Pitalo was raised by foster parents (right) who loved and supported her, a simple yet often hard-to-find environment in today's foster care system. When she says she considers herself lucky, it's because her upbringing kept her from the unfortunate reality facing most foster kids. According to the US Department of Health and Human Services, children emerging from the foster care system are five times more likely to develop PTSD and seven times more likely to develop drug dependence than a child not raised in foster care. Twenty-five percent of foster children experience homelessness within four years of leaving the system, and 48 percent will be unemployed for an extended period of time at some point in adulthood. Less than 10 percent of foster children will go on to graduate from college. 

In her current internship at The Right Way Foundation in Los Angeles, Pitalo and her coworkers help transitional-age foster youth learn life skills, find resources and apply for jobs. She is appreciative and proud of the work that they do but believes strongly that change needs to happen at a higher level in order to help foster youth in a tangible and large-scale fashion.

"There are things that need to change," Pitalo says with conviction. "There needs to be more consistency. Foster kids need real relationships, because that's what every person needs to grow and to thrive. To bounce around between pseudo-relationships is unhealthy. The trauma inside is what's hindering them from doing what they need to and want to do. That's the area I really want to work and help in."

Guided by a deeply personal and societally important mission, USC's 2016 female Pac-12 Post Graduate scholarship recipient is headed back home to attend Willamette University to get her master's. From there, she wants to work for benefit corporations, leveraging business to do good for society, and then one day in government, where she can help to fix the country's broken foster care system.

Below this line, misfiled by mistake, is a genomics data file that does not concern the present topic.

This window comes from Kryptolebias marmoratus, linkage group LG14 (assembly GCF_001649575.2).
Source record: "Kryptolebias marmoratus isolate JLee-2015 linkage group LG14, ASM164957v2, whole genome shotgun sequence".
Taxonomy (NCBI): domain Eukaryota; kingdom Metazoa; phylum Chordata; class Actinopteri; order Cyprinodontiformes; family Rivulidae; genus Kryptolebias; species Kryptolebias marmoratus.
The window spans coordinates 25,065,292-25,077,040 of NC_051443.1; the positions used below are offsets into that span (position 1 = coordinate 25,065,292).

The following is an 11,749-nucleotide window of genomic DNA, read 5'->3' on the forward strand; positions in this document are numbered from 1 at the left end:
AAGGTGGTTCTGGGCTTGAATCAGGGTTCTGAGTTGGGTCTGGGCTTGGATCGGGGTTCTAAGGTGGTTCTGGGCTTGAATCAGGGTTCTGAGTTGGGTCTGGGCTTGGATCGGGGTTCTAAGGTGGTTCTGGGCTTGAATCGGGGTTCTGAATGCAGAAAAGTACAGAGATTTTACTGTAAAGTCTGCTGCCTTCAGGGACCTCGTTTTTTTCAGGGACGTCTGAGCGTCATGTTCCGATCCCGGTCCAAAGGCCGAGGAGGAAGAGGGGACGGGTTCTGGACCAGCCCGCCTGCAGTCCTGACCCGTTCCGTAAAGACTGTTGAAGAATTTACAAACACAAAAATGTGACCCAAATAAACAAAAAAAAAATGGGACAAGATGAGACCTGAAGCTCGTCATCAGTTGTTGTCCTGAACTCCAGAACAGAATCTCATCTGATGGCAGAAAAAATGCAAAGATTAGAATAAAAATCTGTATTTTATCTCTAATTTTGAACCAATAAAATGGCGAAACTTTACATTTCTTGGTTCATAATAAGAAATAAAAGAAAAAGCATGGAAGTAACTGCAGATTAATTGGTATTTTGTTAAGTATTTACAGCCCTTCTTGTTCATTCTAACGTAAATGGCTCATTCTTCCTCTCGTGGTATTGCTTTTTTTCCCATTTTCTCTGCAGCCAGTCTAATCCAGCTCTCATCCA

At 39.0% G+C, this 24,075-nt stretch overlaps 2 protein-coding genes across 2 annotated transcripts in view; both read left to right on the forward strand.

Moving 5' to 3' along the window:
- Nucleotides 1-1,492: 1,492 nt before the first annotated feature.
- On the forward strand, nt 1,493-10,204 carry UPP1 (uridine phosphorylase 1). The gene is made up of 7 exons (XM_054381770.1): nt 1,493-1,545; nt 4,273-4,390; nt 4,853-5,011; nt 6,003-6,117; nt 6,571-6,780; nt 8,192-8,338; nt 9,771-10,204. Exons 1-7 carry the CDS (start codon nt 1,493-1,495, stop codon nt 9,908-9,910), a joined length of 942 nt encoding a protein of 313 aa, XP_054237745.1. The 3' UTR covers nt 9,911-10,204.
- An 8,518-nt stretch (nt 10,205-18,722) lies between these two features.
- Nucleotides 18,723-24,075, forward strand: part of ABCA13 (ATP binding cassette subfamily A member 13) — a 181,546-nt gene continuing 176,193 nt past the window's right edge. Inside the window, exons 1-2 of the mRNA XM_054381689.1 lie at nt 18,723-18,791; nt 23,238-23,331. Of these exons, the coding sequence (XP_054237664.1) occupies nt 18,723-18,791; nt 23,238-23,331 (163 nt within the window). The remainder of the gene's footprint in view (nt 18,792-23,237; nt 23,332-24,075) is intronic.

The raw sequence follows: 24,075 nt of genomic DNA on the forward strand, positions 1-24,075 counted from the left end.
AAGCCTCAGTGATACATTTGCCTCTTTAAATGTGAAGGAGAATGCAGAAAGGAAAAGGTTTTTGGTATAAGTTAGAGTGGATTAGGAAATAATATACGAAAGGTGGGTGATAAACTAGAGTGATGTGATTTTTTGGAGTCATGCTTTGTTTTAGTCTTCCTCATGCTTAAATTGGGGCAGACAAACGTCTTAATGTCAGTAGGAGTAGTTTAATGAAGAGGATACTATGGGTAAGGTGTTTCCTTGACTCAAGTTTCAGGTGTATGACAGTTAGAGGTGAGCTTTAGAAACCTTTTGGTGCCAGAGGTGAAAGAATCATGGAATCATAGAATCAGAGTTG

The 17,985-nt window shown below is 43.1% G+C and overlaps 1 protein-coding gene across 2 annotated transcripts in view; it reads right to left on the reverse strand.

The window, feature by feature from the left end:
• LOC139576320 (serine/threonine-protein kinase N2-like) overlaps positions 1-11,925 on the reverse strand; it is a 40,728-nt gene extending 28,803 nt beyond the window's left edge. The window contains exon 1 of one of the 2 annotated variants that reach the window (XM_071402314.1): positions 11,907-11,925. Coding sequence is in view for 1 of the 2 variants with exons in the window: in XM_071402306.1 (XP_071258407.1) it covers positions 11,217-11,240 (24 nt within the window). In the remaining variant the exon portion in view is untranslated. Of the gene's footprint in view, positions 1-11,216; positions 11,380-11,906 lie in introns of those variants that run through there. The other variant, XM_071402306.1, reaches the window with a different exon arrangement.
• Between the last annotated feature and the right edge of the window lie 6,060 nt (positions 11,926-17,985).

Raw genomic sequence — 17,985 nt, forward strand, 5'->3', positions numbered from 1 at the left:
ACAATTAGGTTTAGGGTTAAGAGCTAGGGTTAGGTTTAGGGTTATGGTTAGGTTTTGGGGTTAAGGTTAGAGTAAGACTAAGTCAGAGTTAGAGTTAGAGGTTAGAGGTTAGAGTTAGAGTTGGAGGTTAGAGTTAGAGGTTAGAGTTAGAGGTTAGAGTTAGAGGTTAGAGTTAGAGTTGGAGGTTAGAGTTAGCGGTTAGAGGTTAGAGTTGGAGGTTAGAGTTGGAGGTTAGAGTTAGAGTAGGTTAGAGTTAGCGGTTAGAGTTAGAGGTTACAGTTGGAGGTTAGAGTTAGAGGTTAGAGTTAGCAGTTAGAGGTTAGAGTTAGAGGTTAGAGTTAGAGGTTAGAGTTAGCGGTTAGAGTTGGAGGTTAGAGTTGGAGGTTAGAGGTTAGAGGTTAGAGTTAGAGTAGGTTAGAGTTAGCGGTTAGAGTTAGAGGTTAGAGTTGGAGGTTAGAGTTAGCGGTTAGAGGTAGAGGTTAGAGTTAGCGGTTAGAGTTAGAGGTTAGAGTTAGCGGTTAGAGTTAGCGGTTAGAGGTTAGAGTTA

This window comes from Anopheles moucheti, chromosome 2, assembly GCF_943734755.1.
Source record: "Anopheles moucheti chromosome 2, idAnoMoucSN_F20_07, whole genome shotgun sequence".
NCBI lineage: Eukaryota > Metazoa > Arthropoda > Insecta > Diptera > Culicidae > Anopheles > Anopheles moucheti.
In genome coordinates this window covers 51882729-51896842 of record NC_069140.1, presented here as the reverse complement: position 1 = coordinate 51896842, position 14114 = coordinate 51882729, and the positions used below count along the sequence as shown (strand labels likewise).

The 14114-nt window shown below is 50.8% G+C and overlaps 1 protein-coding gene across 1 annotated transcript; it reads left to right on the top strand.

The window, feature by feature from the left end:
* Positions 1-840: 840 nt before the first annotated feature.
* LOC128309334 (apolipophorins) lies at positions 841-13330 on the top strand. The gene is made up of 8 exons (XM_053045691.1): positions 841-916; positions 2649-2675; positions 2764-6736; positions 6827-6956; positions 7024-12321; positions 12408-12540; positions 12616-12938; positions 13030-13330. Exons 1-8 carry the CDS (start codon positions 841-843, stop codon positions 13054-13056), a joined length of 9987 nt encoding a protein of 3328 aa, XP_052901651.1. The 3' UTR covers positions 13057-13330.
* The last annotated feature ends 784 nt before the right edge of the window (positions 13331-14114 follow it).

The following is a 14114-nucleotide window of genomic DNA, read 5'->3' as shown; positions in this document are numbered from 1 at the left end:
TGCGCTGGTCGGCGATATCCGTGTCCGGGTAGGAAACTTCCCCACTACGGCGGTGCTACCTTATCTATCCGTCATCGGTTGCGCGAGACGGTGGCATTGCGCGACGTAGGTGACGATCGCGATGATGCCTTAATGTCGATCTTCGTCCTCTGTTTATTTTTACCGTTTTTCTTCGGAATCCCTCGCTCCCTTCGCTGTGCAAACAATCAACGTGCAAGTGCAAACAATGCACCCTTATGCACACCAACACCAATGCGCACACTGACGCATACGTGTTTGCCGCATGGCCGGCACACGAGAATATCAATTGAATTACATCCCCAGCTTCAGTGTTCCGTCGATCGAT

But before she sets off to change the world, Pitalo will celebrate on Thursday alongside family, teammates and coaches, and there's a lot for her to be both happy about and thankful for. For her scholarship to Willamette next year, for four amazing years at USC, for a love of soccer that carried her from Salem to Southern California and back again and most of all, for a foster family and story that's one-of-a-kind. At graduation, Pitalo will celebrate that story, with the hope and confidence that one day she can help other foster children have a chance at the same happy ending.  


Dancing on Home

| No Comments
USC beach volleyball not only won the sport's first-ever NCAA Championship, but the Women of Troy competed with the ultimate balance of ferocity and spirit. The Trojans danced and smiled their way through a perfect postseason led by Sara Hughes and Kelly Claes, who were named First Team All-Americans on Wednesday.

Here is a look back at a great season and an even better team:

Let's Go Dodgers

| No Comments
A Bruin and a Trojan found a reason to unite last night as Dodgers manager Dave Roberts, a UCLA alum, welcomed USC head coach Clay Helton to Chavez Ravine for a ballgame.

Bricio's Plan

| No Comments
USC women's volleyball will say a final farewell to one of its all-time greatest student-athletes this week as Samantha Bricio graduates. The 2015 National Player of the Year earned her degree in psychology and has immediate plans to play professionally, but ultimately wants to return to USC to get her master's in criminal psychology.

Click here for the full USC News graduation feature.

Her career goal is to become an FBI profiler. "For me and my family, it's school first, volleyball second," Bricio said. "Everybody says I'm crazy, but I just think it's really interesting. Have you ever watched Criminal Minds? That's what I want to do."

Written by Max Holm, USC blog contributor

College football is rooted in tradition, and no university holds deeper roots than USC. From our timeless uniforms to our historic stadium, the Trojan tradition is passed down from generation to generation.

The Spirit of Troy provides the soundtrack for that tradition. The Trojan Marching Band dates its origins back to shortly after the school was founded in 1880. However, the band did not start out in its current form. It was once merely just a band, which then transformed into a dynamic mix of band and spirit, and one that is recognized nationwide.

"When I walked onto campus for the first time, I saw the band and I couldn't turn back," said junior band member Chris Wodniak. "There's simply no other band that operates at the intensity of the Trojan Marching Band, and I knew I wanted to be a part of it."